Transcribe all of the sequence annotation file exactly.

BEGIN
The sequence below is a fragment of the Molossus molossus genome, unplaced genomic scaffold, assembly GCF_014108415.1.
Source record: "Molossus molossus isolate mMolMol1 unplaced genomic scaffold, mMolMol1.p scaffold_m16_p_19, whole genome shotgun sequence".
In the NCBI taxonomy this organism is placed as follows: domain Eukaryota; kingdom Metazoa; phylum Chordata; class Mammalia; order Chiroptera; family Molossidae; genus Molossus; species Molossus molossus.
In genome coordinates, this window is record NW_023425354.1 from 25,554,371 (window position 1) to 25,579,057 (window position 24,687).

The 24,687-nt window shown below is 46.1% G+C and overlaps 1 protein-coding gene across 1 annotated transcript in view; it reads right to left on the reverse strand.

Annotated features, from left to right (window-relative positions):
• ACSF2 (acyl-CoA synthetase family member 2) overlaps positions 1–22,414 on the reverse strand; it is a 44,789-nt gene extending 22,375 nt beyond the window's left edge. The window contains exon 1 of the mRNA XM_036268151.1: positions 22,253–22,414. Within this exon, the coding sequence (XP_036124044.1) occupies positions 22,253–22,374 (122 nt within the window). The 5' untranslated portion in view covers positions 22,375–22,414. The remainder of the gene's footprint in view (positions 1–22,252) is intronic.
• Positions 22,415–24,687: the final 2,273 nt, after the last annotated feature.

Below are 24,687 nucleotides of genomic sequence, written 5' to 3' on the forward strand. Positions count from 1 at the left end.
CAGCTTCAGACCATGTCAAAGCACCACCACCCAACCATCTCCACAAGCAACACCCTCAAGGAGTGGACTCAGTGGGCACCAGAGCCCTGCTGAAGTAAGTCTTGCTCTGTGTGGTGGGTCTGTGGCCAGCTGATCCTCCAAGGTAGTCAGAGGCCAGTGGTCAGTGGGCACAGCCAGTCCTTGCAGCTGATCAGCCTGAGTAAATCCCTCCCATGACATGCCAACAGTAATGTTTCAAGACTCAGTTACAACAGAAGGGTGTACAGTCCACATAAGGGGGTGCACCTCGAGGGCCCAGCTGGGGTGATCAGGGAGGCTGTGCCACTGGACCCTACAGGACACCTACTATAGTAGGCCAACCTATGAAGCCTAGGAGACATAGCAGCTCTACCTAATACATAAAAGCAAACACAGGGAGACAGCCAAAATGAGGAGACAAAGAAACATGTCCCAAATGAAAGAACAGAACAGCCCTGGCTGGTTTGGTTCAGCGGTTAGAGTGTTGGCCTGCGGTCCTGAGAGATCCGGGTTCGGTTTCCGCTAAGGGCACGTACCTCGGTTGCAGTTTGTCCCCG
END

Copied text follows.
The sequence below is a fragment of the Molossus molossus genome, unplaced genomic scaffold, assembly GCF_014108415.1.
Source record: "Molossus molossus isolate mMolMol1 unplaced genomic scaffold, mMolMol1.p scaffold_m16_p_19, whole genome shotgun sequence".
In the NCBI taxonomy this organism is placed as follows: domain Eukaryota; kingdom Metazoa; phylum Chordata; class Mammalia; order Chiroptera; family Molossidae; genus Molossus; species Molossus molossus.
In genome coordinates, this window is record NW_023425354.1 from 25,554,371 (window position 1) to 25,579,057 (window position 24,687).

The 24,687-nt window shown below is 46.1% G+C and overlaps 1 protein-coding gene across 1 annotated transcript in view; it reads right to left on the reverse strand.

Annotated features, from left to right (window-relative positions):
• ACSF2 (acyl-CoA synthetase family member 2) overlaps positions 1–22,414 on the reverse strand; it is a 44,789-nt gene extending 22,375 nt beyond the window's left edge. The window contains exon 1 of the mRNA XM_036268151.1: positions 22,253–22,414. Within this exon, the coding sequence (XP_036124044.1) occupies positions 22,253–22,374 (122 nt within the window). The 5' untranslated portion in view covers positions 22,375–22,414. The remainder of the gene's footprint in view (positions 1–22,252) is intronic.
• Positions 22,415–24,687: the final 2,273 nt, after the last annotated feature.

Below are 24,687 nucleotides of genomic sequence, written 5' to 3' on the forward strand. Positions count from 1 at the left end.
CAGCTTCAGACCATGTCAAAGCACCACCACCCAACCATCTCCACAAGCAACACCCTCAAGGAGTGGACTCAGTGGGCACCAGAGCCCTGCTGAAGTAAGTCTTGCTCTGTGTGGTGGGTCTGTGGCCAGCTGATCCTCCAAGGTAGTCAGAGGCCAGTGGTCAGTGGGCACAGCCAGTCCTTGCAGCTGATCAGCCTGAGTAAATCCCTCCCATGACATGCCAACAGTAATGTTTCAAGACTCAGTTACAACAGAAGGGTGTACAGTCCACATAAGGGGGTGCACCTCGAGGGCCCAGCTGGGGTGATCAGGGAGGCTGTGCCACTGGACCCTACAGGACACCTACTATAGTAGGCCAACCTATGAAGCCTAGGAGACATAGCAGCTCTACCTAATACATAAAAGCAAACACAGGGAGACAGCCAAAATGAGGAGACAAAGAAACATGTCCCAAATGAAAGAACAGAACAGCCCTGGCTGGTTTGGTTCAGCGGTTAGAGTGTTGGCCTGCGGTCCTGAGAGATCCGGGTTCGGTTTCCGCTAAGGGCACGTACCTCGGTTGCAGTTTGTCCCCG